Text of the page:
Pretoria - Springbok coach Rassie Erasmus said his side’s performance in their 32-30 loss against the All Blacks was “one of the best tactical performances” as they closed their Rugby Championship campaign off.
READ: Rassie: Boks can have a 'real chance' at World Cup
The All Blacks stormed back from 30-13 down to win the game and underline their status as the world’s top team.
Erasmus said the team had grown and at no time did he feel comfortable that the Boks lead against the New Zealanders.
“I really think it was one of the best tactical performances in a while. Listen the way the All Blacks come back – we were speaking about this on the flight back from Wellington – the way they came back after losing to Ireland and then the next week they smashed Ireland in Dublin,” Erasmus said.
“We spoke about all the times they get back into the game and how we have to match them physically. I really thought we handled them tactically and physically for 72 minutes. I can talk about all the things we did wrong in the last 10 minutes, but they did a hell of a lot of things right for the last 10.
“No we didn’t (feel comfortable). They’ve shown many times – they are the No 1 team in the world and they’ve shown it many times. I remember a few years ago against Ireland they were ahead and there was a quick charge down from a conversion kick and the next one they kicked over and Ireland couldn’t beat them for 129 years. But that is the New Zealand culture, that is their spirit, that is their fightback, that is the way they do things, so I never thought we had it in the bag.”
While many people felt that the substitutions that Erasmus made played a major part in the Bok downfall in the last 20 minutes, the coach explained his decisions.
“Look, Willie (le Roux) got concussion so he went off for an HIA test and passed the concussion. I thought Damian (Willemse) really played well and did some great things when he came on. At 9 Faf was cramping, and it was at the same time as Willie, so it was two swops at the same time, which obviously is decision-making positions.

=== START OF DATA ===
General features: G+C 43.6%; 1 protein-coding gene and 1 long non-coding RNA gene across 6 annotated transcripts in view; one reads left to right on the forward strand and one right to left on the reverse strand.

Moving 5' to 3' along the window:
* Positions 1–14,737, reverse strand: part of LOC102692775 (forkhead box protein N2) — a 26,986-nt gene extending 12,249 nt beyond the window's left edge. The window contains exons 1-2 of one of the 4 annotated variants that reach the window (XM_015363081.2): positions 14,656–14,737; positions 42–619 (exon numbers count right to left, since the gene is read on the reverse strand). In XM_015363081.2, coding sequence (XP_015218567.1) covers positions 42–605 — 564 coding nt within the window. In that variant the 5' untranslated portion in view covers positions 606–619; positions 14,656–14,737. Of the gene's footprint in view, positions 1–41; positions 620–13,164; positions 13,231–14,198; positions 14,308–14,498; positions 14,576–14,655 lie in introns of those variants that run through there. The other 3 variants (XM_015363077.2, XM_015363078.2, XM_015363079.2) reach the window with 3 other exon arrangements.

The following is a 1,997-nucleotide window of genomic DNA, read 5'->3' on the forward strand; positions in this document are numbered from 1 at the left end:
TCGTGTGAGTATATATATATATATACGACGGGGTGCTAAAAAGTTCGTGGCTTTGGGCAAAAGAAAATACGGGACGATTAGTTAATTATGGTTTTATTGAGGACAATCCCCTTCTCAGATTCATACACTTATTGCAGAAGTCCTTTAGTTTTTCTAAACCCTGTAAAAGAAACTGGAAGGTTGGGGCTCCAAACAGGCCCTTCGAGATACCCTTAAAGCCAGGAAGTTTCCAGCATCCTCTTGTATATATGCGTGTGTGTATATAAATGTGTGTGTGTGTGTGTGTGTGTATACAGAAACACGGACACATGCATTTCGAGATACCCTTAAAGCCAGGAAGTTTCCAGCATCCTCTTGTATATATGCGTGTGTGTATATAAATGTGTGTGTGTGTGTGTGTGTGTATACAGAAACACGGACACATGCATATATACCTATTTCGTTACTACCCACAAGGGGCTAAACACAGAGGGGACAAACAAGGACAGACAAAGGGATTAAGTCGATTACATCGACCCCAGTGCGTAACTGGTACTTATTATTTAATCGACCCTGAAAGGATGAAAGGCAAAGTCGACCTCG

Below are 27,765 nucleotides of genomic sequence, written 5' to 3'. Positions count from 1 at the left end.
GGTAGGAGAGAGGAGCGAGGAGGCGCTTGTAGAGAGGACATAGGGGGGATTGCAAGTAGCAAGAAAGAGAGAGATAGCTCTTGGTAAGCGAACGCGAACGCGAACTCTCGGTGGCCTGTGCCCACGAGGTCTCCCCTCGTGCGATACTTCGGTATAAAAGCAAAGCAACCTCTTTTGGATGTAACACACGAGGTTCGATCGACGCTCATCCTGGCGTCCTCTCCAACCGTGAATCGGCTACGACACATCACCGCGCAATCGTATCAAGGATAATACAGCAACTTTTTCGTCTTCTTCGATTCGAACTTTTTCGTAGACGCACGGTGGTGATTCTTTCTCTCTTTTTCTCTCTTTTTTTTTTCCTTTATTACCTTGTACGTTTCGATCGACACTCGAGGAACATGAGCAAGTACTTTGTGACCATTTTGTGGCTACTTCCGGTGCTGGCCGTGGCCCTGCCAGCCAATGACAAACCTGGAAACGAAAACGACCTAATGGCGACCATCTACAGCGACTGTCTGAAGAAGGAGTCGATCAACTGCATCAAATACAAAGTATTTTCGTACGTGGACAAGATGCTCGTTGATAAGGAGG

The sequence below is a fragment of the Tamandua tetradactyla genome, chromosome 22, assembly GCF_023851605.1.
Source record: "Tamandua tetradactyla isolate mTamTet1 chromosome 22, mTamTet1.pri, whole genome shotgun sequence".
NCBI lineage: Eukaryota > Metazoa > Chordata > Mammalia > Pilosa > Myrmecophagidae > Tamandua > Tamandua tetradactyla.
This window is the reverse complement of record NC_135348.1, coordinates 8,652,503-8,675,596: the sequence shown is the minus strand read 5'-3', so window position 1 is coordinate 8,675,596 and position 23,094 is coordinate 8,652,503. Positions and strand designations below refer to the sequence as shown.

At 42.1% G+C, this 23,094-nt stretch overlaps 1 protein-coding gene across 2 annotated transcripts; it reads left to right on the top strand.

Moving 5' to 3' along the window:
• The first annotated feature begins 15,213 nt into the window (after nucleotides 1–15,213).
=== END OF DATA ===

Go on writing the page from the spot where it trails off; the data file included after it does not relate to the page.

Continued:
“They will learn today from what they did against the world’s best team. Vincent we subbed quite early because Frans was quite honest and said he was tired. The game’s pace was the way we had to try to catch up. New Zealand are just one of those teams that really take that step up in the first half, the last five minutes and the last seven or eight minutes in the second half.
“I thought their bench played better when they came on, not because of effort, but more of experience.”
Erasmus said that the key moments were when the Boks couldn’t put the All Blacks away.
“I wouldn’t say it was. I would say when we were in their 22 and Handre was this much short and a penalty when we wanted to go for a drop goal in the last four or five minutes. We wanted to go for a drop goal but Ardie Savea stole the ball and if it was over then we had the game in the bag.
“I will never blame the subs, because if I blame the subs then I blame myself. Because the amount of game time the subs got in the last few games. Since I’ve been involved it hasn’t always been what I’ve wanted to because of pressure and games we wanted to win. That showed tonight when they brought experience on and our boys are still learning to handle those things. It wasn’t because of a lack of effort on their side.”
Erasmus said he believed the Boks can win in Japan at the World Cup next year.
“I’ve got to be so careful to say positive things after a loss in South Africa. I don’t want to sound positive after a loss. I just really think the rivalry is back. When New Zealand and South Africa are on the field you are not sure who is winning.
“That makes us proud until the last minute, today, two weeks ago and at Newlands last year. I think there is two points in the last three games between the countries. We play once more before we play in the World Cup against each other.
“It gives me hope, if we do things right and we give more caps to guys under pressure situations, I really thing we have a chance of winning at the World Cup. I learnt a lot, not just about the players but about myself as a coach and as a management, by making some bold calls at times. I learnt a lot.”
The Boks will be off for two weeks before reassembling for the end-of-year tour.
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